Nonprofit that runs suddenly shuttered substance abuse facility got nearly $500K from city in last 3 months

River Region Human Services, which suddenly closed a long-standing residential substance abuse facility in December, has received close to half a million dollars from the city of Jacksonville over the past three months.

But according to an email obtained by the I-TEAM, River Region employees were still waiting for last week’s paychecks as of Thursday morning.

River Region Human Services helps people with substance abuse, housing, and more, and in recent weeks, the local nonprofit has been accused of stiffing vendors and employees, despite receiving close to a million dollars in local and state funds in recent months.

MORE: Current, former employees of Jacksonville substance abuse facility say mismanagement led up to abrupt closure, CEO exit

Michelle deSaussure, who owns Ardens Katering with her wife, said she is also waiting to be paid by River Region.

“The total is $18,000 and some change. It’s a lot of money. And we’re very a small business,” she said. “We can’t just not recoup that type of money. You know, the food costs are outrageous.”

She said they fed clients in recovery at River Region Human Services’ residential Derya Williams Campus for seven years.

“Seven days a week, 365 days a year,” she said.

But for deSaussure, it’s more than just business because she and her wife met and got sober at the River Region-operated Matrix House Treatment Program more than 20 years ago. They had the option to go there for treatment or go jail. They now have property, animals, a business, and a good life.

“What a blessing. And it’s contributed all to River Region,” deSaussure said.

However, their business relationship with the nonprofit deteriorated last year. deSaussure said River Region struggled to pay its catering bills for about six months before ending its business relationship in October with a five-figure invoice left unpaid. Follow-up emails and calls went unanswered.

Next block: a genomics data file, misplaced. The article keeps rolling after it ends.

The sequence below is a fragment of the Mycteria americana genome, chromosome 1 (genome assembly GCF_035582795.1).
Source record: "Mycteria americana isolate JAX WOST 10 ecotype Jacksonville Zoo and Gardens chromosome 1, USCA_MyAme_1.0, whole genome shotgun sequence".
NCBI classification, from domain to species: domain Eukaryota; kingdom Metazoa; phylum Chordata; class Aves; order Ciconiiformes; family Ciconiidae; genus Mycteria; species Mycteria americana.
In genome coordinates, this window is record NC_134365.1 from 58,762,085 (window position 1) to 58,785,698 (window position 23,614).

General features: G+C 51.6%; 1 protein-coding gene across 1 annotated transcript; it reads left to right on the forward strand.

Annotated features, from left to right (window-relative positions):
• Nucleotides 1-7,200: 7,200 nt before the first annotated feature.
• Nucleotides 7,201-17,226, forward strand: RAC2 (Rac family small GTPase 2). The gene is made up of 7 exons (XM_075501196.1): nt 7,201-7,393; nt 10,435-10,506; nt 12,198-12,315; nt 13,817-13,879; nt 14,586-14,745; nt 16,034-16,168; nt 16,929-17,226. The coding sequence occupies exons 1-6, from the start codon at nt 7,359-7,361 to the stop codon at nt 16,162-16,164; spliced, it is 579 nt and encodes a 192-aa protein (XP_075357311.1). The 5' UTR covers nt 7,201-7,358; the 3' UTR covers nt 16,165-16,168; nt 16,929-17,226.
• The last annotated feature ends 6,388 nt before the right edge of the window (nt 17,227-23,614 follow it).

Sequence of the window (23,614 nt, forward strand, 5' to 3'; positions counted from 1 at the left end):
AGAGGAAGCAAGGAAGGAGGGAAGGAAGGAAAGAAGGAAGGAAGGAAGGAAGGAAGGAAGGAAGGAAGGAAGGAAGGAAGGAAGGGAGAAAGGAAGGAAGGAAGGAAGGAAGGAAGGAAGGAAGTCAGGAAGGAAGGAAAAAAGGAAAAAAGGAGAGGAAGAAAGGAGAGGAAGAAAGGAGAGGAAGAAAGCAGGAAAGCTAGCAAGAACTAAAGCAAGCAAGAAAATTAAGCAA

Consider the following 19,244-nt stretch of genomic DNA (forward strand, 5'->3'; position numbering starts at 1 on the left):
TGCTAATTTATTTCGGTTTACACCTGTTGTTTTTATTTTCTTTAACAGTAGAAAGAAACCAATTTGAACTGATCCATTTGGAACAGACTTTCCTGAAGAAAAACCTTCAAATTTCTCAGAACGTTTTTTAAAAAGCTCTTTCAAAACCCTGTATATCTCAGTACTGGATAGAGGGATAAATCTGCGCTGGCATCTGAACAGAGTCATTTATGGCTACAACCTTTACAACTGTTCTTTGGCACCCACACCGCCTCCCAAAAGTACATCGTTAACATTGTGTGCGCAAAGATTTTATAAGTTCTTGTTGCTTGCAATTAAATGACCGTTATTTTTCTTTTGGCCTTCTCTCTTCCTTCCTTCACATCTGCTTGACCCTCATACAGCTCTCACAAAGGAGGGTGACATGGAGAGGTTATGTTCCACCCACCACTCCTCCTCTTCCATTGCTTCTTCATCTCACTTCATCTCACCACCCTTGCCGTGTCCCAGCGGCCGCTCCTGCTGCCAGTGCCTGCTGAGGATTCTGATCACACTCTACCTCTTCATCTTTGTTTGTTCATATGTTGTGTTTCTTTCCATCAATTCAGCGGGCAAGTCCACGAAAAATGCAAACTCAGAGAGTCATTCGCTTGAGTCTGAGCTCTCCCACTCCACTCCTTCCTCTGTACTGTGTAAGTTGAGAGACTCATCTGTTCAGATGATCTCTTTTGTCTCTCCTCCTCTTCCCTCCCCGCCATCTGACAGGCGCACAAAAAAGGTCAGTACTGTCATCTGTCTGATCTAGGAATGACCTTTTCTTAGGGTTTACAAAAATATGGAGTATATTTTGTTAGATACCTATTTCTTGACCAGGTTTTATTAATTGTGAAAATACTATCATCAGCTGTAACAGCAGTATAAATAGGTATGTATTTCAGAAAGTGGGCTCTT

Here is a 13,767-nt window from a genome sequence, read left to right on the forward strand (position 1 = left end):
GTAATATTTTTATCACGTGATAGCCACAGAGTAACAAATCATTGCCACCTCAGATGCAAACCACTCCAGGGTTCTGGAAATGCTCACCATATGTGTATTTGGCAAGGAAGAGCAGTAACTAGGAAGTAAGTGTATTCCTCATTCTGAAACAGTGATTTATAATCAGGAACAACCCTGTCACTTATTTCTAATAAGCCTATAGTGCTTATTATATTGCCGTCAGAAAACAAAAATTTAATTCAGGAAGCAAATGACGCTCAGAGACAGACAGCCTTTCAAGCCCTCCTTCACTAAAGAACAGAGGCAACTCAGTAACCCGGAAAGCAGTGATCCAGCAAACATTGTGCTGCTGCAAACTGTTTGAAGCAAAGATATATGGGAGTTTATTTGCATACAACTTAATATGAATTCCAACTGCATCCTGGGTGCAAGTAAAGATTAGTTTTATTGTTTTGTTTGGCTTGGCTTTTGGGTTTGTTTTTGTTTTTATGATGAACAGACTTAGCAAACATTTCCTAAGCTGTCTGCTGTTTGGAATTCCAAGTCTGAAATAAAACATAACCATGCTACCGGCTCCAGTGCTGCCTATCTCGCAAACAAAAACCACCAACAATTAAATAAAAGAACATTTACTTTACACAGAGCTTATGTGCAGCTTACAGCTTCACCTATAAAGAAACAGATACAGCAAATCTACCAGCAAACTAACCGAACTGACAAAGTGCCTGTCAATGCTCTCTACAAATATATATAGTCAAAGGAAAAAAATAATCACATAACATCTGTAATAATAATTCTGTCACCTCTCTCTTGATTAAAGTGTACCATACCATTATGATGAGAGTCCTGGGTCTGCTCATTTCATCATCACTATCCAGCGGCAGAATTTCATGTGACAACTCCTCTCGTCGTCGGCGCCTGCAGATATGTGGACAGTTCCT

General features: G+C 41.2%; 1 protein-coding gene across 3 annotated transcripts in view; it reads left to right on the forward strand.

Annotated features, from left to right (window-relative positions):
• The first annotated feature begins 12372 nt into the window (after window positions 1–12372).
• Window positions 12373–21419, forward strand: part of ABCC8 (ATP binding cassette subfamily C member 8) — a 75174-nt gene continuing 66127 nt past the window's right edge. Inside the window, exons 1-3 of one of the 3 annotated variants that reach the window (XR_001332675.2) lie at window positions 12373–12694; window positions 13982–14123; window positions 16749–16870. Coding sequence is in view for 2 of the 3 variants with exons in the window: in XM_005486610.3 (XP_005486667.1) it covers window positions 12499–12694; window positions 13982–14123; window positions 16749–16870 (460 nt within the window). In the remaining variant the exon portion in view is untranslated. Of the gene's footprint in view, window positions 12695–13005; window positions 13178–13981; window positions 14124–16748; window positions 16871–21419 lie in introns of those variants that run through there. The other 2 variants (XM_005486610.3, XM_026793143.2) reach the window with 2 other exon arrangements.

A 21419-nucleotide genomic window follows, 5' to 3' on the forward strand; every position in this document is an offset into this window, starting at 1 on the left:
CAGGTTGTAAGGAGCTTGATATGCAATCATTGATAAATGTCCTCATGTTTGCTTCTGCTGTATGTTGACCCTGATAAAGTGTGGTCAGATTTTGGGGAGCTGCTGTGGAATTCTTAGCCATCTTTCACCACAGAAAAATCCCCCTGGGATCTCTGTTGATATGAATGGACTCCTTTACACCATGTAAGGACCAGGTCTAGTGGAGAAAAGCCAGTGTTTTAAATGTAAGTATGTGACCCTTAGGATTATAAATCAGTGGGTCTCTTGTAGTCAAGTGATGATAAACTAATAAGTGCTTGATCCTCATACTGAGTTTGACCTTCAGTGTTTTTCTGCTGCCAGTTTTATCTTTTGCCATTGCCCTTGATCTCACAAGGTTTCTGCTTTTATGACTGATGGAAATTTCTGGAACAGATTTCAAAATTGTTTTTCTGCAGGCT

She said losing the contract means missing out on about $200,000 a year.

RELATED: Former board member of addiction treatment center said he heard complaints of issues before facility suddenly shut down

Then, the residential substance abuse campus they served closed in December.

“It’s a lot to us, but you got to think about the clients,” she said. “You know, where are they? That’s my biggest thing.”

In response to an open records request from the I-TEAM, the City of Jacksonville revealed it paid about $485,000 to River Region from Oct. 1 to Jan. 5 and the money was distributed among its HIV/AIDS program, its in-jail drug treatment program and its substance abuse program, which received more than $300,000.

The Social Services Division payments to River Region Human Services are as follows:

• Ryan White HIV/AIDS program:

o October 2023 – $6,750

• Substance Abuse program:

o October 2023 – $53,050.91

o November 2023 – $53,050.91

o December 2023 – $53,050.91

• In Jail Drug Treatment program:

o October 2023 – $99,927.57

o November 2023 – $105,787.96

o December 2023 – $113,593.06

City of Jacksonville Office of General Counsel

The facility was also allocated $500,000 from this year’s state budget for renovations just months before it was shut down following a fire safety inspection.

“They need to get it together and, you know, get it back on track. People need help. There are still addicts out there,” deSaussure said.

News4JAX has reached out to River Region for comment multiple times to hear its side of the story. In response to the I-TEAM’s questions Thursday, River Region’s interim CEO Anthony Casapao sent a statement, writing, “As Interim CEO, I’ve been brought in to right the River Region ship. With the application of austerity measures, I have full confidence in this agency’s ability to rebound.”

News4JAX also reached out to the city for more detail on exactly what those funds are supposed to be used.

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